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pollinators

by   -   March 10, 2017
Credit: SCAD

Beginning in 2006 beekeepers became aware that their honeybee populations were dying off at increasingly rapid rates. Scientists are also concerned about the dwindling populations of monarch butterflies. Researchers have been scrambling to come up with explanations and an effective strategy to save both insects or replicate their pollination functions in agriculture.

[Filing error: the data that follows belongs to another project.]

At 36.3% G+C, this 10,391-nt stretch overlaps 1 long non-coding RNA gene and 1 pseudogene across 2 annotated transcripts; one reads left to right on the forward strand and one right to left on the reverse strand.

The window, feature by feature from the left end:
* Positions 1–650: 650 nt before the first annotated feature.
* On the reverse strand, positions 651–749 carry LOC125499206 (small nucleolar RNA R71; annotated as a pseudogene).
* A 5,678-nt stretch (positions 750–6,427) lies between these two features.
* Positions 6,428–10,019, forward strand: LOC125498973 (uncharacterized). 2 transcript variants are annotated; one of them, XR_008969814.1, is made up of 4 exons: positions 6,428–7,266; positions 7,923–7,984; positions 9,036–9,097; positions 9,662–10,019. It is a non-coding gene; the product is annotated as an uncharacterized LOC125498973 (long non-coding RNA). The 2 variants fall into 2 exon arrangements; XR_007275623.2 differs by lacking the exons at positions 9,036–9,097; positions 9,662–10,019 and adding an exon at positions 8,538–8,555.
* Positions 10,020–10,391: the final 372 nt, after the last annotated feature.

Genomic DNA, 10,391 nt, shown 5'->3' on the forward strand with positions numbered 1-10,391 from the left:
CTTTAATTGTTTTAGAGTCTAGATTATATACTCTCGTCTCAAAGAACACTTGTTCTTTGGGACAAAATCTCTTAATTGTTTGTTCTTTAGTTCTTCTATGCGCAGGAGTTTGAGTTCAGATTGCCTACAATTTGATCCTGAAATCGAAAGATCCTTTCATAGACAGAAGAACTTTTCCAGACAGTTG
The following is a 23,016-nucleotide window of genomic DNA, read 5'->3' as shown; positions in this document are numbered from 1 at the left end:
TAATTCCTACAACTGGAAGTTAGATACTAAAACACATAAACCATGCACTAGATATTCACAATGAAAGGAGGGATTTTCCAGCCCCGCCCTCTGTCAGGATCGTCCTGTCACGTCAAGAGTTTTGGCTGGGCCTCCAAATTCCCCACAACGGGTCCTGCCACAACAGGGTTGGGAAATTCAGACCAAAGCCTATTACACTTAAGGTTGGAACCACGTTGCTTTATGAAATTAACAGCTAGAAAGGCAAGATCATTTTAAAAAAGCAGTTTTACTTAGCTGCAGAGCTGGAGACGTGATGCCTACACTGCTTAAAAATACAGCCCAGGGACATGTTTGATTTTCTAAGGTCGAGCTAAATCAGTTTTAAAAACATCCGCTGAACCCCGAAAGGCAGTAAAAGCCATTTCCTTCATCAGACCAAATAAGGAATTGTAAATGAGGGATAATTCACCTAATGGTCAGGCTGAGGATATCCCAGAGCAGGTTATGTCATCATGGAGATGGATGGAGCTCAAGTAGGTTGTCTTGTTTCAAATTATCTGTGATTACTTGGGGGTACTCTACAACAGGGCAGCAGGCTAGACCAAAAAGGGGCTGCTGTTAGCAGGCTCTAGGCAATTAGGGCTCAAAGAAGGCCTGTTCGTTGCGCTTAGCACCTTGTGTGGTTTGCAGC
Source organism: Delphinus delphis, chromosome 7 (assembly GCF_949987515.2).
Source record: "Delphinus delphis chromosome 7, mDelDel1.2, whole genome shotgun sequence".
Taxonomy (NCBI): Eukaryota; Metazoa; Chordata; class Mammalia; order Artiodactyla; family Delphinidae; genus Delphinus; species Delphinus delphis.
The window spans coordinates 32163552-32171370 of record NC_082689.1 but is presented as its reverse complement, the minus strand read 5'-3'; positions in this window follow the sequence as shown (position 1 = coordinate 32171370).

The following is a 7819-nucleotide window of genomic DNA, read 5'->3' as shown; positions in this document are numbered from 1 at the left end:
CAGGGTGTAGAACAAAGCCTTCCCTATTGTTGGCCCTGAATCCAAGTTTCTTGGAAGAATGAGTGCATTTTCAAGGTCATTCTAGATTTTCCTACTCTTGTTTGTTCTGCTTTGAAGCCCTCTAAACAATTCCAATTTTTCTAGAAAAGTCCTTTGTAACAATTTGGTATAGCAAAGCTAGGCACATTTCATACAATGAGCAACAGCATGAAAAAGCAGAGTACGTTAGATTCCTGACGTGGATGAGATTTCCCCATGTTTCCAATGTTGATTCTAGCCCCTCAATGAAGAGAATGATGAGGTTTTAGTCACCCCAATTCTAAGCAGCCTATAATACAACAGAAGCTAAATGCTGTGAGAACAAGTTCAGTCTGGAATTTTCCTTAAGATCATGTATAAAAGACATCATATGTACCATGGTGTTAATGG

Source: Wyss Institute
Source: Wyss Institute

Originally pioneered at the Harvard Microrobotics Lab, in collaboration with Northeastern University, RoboBees are inspired by nature and designed for an important reason: wild pollinators — such as bees and butterflies — are declining at an alarming rate. 75 per cent of the world’s food crops depend at least in part on pollination, putting global food supplies at risk, according to the World Economic Forum.



Tensegrity Control
August 18, 2017


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